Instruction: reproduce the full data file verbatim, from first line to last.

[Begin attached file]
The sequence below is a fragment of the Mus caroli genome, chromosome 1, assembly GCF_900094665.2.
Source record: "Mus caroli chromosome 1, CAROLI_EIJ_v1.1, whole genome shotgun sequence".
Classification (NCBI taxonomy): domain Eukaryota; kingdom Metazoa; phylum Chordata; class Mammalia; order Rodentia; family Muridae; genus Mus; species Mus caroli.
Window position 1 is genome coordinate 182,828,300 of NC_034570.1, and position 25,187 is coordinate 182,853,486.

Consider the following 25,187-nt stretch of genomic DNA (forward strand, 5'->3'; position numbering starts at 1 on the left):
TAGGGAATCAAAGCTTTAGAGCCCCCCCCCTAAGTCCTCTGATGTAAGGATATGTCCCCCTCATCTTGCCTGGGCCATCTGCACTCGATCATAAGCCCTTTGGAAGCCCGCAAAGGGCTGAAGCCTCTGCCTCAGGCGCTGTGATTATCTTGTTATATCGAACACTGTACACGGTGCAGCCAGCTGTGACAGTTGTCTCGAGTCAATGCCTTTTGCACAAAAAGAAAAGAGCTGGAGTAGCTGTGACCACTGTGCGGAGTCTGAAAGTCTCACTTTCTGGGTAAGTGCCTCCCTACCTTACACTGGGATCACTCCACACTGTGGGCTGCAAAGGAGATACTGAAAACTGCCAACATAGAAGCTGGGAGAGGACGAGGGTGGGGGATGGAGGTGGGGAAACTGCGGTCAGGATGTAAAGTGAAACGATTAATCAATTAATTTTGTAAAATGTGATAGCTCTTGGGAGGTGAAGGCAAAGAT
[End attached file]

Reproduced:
The sequence below is a fragment of the Mus caroli genome, chromosome 1, assembly GCF_900094665.2.
Source record: "Mus caroli chromosome 1, CAROLI_EIJ_v1.1, whole genome shotgun sequence".
Classification (NCBI taxonomy): domain Eukaryota; kingdom Metazoa; phylum Chordata; class Mammalia; order Rodentia; family Muridae; genus Mus; species Mus caroli.
Window position 1 is genome coordinate 182,828,300 of NC_034570.1, and position 25,187 is coordinate 182,853,486.

Consider the following 25,187-nt stretch of genomic DNA (forward strand, 5'->3'; position numbering starts at 1 on the left):
TAGGGAATCAAAGCTTTAGAGCCCCCCCCCTAAGTCCTCTGATGTAAGGATATGTCCCCCTCATCTTGCCTGGGCCATCTGCACTCGATCATAAGCCCTTTGGAAGCCCGCAAAGGGCTGAAGCCTCTGCCTCAGGCGCTGTGATTATCTTGTTATATCGAACACTGTACACGGTGCAGCCAGCTGTGACAGTTGTCTCGAGTCAATGCCTTTTGCACAAAAAGAAAAGAGCTGGAGTAGCTGTGACCACTGTGCGGAGTCTGAAAGTCTCACTTTCTGGGTAAGTGCCTCCCTACCTTACACTGGGATCACTCCACACTGTGGGCTGCAAAGGAGATACTGAAAACTGCCAACATAGAAGCTGGGAGAGGACGAGGGTGGGGGATGGAGGTGGGGAAACTGCGGTCAGGATGTAAAGTGAAACGATTAATCAATTAATTTTGTAAAATGTGATAGCTCTTGGGAGGTGAAGGCAAAGAT